I recently graduated college and moved back to my hometown of Denver, Colorado.
Denver is an amazing city, and I’ve lived here since I was young. But I quickly realized it isn’t nearly as easy to make new friends and professional connections in the ‘real world,’ without constantly going to events and meeting people in classes and through extracurriculars.
This has to be even harder if you’re moving to a new city and truly don’t know a soul. Though of course, some of us have done it before. And we’ve made the best of it.
I asked the Next Gen Community, “What are your best tips and tricks for forging friendships and professional connections?” Boy, our members had quite an array of responses – talk about people that could make friends anywhere they are planted. And, these suggestions can apply no matter if you’re new to your city or not – they’re simply great tips for expanding your local connections and establishing yourself as a leader in your city.
Recommended by Ajay Mittal, meetup.com helps you connect with others in your area based on activities. From learning to cook to training for a marathon, you can join groups of local people with similar ambitions and interests. Explore by category such as ‘wellness,’ ‘photography,’ or ‘food and drink,’ join existing groups (such as Tappy Dance Tap Dancing – all levels welcome!), or even start your own. Truly, this gem of a website already has me feeling more looped into my local community already.
Bonus tip: For sustainable connections, Jon Fox encourages readers to tap into social activism groups so you know you share the same values as the people you’re meeting. Nothing bonds a group of people like fighting for the same cause.
Aside from meetup.com, there are a number of apps that also focus on in-person networking that Katherine Cooley shared. Bumble Bizz is a popular one. A variation of the popular dating app Bumble, Bumble Bizz is just what it sounds like: an app to expand your professional connections.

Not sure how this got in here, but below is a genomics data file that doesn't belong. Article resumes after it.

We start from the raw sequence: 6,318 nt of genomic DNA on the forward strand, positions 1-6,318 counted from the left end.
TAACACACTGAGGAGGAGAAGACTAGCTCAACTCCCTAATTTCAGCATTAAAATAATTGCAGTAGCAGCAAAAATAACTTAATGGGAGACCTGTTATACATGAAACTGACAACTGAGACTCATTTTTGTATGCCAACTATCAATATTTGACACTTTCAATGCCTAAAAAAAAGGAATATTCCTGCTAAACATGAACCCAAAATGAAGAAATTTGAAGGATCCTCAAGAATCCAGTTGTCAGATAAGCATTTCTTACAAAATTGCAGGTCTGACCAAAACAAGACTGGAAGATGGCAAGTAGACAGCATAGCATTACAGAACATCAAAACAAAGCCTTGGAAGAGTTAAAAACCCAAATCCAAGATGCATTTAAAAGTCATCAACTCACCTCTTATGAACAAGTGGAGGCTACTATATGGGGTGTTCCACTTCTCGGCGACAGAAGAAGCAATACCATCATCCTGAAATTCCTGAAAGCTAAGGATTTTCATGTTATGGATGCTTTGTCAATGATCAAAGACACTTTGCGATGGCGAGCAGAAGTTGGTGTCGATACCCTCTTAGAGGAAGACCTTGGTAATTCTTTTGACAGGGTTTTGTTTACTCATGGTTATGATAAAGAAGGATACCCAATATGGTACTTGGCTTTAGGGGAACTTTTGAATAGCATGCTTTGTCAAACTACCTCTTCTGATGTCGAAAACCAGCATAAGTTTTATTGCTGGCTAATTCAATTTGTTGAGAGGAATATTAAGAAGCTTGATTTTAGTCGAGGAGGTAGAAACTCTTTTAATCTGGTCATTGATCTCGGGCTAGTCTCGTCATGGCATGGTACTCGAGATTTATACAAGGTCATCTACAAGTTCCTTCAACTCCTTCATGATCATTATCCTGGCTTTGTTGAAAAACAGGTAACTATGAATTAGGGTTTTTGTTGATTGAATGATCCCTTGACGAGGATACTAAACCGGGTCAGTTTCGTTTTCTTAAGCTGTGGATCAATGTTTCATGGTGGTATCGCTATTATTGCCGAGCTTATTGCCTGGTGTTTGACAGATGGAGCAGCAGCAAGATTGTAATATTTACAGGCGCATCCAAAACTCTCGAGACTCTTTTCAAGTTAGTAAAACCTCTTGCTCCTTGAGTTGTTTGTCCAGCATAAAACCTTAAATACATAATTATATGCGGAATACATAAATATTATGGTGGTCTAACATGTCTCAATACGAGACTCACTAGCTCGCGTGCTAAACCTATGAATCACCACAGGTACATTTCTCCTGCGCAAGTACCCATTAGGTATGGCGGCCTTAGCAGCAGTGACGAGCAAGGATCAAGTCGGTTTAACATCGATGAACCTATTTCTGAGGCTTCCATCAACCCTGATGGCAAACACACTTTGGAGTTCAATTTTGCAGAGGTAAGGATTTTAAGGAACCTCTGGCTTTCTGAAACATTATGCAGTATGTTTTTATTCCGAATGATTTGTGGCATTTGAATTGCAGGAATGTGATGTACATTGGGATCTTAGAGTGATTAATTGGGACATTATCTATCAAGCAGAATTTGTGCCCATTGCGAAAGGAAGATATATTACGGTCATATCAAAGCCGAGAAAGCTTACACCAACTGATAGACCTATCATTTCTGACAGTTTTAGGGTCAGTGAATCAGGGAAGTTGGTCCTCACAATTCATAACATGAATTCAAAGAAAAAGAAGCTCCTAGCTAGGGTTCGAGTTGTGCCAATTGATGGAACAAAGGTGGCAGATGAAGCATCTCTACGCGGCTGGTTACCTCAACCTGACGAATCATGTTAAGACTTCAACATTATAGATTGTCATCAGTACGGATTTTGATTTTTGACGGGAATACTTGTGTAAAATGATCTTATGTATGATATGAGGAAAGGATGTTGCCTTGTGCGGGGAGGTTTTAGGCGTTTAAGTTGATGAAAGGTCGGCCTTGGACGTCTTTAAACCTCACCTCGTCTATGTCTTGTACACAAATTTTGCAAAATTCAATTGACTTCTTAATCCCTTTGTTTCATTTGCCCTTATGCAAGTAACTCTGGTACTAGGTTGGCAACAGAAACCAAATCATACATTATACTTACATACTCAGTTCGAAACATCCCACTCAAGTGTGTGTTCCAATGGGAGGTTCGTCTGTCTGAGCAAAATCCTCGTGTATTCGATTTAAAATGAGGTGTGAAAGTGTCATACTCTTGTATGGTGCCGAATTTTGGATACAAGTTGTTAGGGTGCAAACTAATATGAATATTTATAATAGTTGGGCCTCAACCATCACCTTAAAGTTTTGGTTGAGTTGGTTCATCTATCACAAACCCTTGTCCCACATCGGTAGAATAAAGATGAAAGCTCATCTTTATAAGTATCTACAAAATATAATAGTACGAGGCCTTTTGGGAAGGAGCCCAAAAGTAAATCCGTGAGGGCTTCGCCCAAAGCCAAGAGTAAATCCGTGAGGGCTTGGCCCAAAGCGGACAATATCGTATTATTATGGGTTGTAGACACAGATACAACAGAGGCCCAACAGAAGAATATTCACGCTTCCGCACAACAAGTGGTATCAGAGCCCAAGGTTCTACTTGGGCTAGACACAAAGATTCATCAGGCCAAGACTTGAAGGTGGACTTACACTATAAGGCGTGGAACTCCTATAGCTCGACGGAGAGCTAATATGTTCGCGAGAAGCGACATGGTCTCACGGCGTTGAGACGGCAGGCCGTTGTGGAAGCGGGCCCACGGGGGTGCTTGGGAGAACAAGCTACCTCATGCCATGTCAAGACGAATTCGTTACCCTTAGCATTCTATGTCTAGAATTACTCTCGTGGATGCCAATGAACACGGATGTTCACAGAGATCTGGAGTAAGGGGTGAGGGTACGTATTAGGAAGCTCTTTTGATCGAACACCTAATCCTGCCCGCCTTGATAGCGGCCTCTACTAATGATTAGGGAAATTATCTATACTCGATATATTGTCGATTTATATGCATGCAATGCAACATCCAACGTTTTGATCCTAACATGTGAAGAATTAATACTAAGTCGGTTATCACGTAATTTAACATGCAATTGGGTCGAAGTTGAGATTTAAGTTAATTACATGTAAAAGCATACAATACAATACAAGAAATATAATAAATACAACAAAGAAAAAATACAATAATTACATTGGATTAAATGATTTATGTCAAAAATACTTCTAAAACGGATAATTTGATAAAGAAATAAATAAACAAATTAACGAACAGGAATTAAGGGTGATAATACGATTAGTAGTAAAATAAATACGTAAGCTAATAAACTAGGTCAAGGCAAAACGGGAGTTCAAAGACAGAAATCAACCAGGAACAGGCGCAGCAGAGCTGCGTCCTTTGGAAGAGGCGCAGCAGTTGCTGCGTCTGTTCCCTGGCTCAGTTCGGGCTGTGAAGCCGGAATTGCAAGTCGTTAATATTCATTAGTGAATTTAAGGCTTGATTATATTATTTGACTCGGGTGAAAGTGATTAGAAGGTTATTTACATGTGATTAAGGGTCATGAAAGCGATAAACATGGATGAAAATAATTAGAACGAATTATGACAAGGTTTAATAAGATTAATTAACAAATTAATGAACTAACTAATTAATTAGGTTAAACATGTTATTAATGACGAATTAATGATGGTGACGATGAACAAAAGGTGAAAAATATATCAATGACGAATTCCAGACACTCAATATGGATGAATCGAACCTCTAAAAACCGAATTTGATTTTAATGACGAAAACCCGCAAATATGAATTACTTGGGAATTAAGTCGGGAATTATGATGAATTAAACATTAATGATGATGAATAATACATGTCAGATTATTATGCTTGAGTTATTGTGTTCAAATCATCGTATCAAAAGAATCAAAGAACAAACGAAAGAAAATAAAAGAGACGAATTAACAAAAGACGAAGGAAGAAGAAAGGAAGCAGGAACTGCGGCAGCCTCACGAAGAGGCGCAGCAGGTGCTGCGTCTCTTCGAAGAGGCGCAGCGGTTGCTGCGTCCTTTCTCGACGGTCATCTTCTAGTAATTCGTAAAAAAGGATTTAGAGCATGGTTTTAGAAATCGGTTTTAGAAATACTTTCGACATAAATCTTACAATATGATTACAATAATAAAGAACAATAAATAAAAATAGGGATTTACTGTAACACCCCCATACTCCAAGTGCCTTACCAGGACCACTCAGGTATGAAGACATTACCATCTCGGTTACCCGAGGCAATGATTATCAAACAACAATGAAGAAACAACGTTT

Another great app is Shapr, which is a similar ‘swipe left / right’ app like Bumble, and lists the professional areas that matter the most to you at the top of your profile, while showing you people you’re most likely to hit it off with.
Zak Slayback is a Next Gen member known for reverse engineering more effective methods of getting things done (and has actually written an article about this very topic). He recommends asking podcast hosts who they know in the area. Think about it; podcast hosts have interviewed guests from all over and likely know who’s who, and who’s where. It’s always a safe bet to ask people who have to connect with a multitude of people daily – their networks expand extensively!
It’s key to put yourself out there and not only attend events, but get exposure at them. Mir Olatunji believes wholeheartedly in this method, as it’s how she’s made new connections in Boston, where she’s moving to begin college. She’s already scored three speaking gigs. I have to agree with her advice; after I speak at an event, I notice how many people come up to talk to me, which makes networking that much easier.
Here’s an idea Quin Weidner urged: host your own event! You’ll get exposure simply by spreading the word. “You’ll meet people as you make it happen – but in a productive setting rather than social. Each interaction during the organization and at the actual event will be much better than the usual cold-contact you get at any random event,” Quin elaborated. Post in location-based Facebook groups (as recommended by Shriya Nevatia) to get the word out and meet even more locals.
Kyle Herron knows the power of Next Gen; posting in an online community with thousands of like-minded individuals is key to forging new friendships and connections regardless of where you’re based. Chances are, someone in the group is located near your new home, or knows someone who is. Take advantage of your online families.
Moving to a new city can feel intimidating or isolating, but with these tidbits of advice, you’ll be making friends and forging new connections in no time.